I am much puzzled by some recent results as to the density of nitrogen, and shall be obliged if any of your chemical readers can offer suggestions as to the cause. According to two methods of preparation I obtain quite distinct values. The relative difference, amounting to about 1/1000 part, is small in itself, but it lies entirely outside the errors of experiment, and can only be attributed to a variation in the character of the gas.
In the first method the oxygen of atmospheric air is removed in the ordinary way by metallic copper, itself reduced by hydrogen from the oxide. The air, freed from CO2 by potash, gives up its oxygen to copper heated in hard glass over a large Bunsen, and then passes over about a foot of red-hot copper in a furnace. This tube was used merely as an indicator, and the copper in it remained bright throughout. The gas then passed through a wash-bottle containing sulphuric acid, thence again through the furnace over copper oxide, and finally over sulphuric acid, potash and phosphoric anhydride.
In the second method of perparation, suggested to me by Prof. Ramsay, everything remained unchanged, except that the first tube of hot copper was replaced by a wash-bottle containing liquid ammonia, through which air was allowed to bubble. The ammonia method is very convenient, but the nitrogen obtained by means of it was 1/1000 part lighter than the nitrogen of the first method. The question is, to what is the discrepancy due?
The first nitrogen would be too heavy, if it contained residual oxygen. But on this hypothesis, something like 1 per cent. would be required. I could detect none whatever by means of alkaline pyrogallate. It may be remarked that the density of the nitrogen agrees closely with that recently obtained by Leduc using the same method of preparation.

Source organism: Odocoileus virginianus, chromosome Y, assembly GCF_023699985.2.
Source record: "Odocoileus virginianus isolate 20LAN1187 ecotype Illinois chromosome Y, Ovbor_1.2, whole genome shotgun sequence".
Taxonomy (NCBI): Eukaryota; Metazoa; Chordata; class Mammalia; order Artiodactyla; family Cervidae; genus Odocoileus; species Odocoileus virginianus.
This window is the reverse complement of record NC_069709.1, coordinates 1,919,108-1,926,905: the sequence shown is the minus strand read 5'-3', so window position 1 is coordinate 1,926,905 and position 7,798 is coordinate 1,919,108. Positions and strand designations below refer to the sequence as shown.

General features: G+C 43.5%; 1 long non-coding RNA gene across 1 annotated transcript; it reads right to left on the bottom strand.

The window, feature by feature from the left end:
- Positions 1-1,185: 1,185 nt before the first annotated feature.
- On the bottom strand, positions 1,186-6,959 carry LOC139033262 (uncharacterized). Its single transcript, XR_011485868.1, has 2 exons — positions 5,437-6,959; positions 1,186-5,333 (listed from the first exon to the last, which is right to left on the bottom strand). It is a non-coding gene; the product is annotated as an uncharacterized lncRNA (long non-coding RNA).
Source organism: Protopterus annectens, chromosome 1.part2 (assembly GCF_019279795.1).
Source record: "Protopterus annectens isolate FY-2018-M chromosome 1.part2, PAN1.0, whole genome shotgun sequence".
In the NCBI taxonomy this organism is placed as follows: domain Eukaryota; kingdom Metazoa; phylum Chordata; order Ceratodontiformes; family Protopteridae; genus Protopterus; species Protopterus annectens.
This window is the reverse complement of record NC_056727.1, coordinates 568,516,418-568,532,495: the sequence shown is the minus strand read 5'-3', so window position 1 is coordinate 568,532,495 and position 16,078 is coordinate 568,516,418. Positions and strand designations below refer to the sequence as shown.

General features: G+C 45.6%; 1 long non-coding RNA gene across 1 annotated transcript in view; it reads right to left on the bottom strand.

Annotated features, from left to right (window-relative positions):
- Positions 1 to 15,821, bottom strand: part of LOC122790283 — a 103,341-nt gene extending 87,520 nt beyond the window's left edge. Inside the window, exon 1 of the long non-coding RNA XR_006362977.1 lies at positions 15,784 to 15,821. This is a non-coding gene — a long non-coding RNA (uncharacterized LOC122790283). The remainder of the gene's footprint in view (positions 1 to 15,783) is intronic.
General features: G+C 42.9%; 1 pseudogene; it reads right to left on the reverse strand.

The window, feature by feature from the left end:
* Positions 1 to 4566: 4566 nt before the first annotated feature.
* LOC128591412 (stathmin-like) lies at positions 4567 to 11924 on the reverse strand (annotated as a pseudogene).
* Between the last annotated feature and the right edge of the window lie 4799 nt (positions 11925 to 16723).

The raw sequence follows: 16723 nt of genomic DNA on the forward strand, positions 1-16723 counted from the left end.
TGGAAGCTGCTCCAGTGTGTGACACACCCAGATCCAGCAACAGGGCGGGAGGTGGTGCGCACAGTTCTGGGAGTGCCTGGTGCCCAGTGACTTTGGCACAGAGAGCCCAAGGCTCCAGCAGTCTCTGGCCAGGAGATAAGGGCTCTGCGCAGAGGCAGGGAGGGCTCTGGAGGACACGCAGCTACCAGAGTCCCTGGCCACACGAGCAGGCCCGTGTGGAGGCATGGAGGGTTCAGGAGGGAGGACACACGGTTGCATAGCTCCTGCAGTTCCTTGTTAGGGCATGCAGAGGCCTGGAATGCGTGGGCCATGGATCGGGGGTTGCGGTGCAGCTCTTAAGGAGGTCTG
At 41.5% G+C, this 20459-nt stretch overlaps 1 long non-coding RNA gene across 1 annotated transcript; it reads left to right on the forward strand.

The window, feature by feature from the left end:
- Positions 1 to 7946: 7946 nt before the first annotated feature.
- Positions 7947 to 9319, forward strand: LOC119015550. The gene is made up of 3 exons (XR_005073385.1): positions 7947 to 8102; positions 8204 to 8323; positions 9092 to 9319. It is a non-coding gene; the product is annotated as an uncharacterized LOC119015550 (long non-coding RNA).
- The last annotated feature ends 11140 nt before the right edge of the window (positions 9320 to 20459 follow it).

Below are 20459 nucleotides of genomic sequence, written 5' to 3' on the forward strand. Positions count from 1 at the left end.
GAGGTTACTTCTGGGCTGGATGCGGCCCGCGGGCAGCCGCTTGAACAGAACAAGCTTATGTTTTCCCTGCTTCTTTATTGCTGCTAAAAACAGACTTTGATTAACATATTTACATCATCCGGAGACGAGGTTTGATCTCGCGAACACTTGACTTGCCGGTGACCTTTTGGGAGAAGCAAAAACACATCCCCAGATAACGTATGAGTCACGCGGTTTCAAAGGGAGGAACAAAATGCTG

On the other hand, can the ammonia-made nitrogen be too light from the presence of impurity? There are not many gases lighter than nitrogen, and the absence of hydrogen, ammonia, and water seems to be fully secured. On the whole it seemed the more probable supposition that the impurity was hydrogen, which in this degree of dilution escaped the action of the copper oxide. But a special experiment seems to preclude this explanation.
Into nitrogen prepared by the first method, but before its passage into the furnace tubes, one or two thousandths by volumes of hydrogen were introduced. To effect this in a uniform manner the gas was made to bubble through a small hydrogen generator, which would be set in action under its own electro-motive force by closing an external contact. The rate of hydrogen production was determined by a suitable galvanometer enclosed in the circuit. But the introduction of hydrogen had not the smallest effect upon the density, showing that the copper oxide was capable of performing the part desired of it.
Is it possible that the difference is independent of impurity, the nitrogen itself being to some extent in a different (dissociated) state?
I ought to have mentioned that during the fillings of the globe, the rate of passage of gas was very uniform, and about 2/3 litre per hour.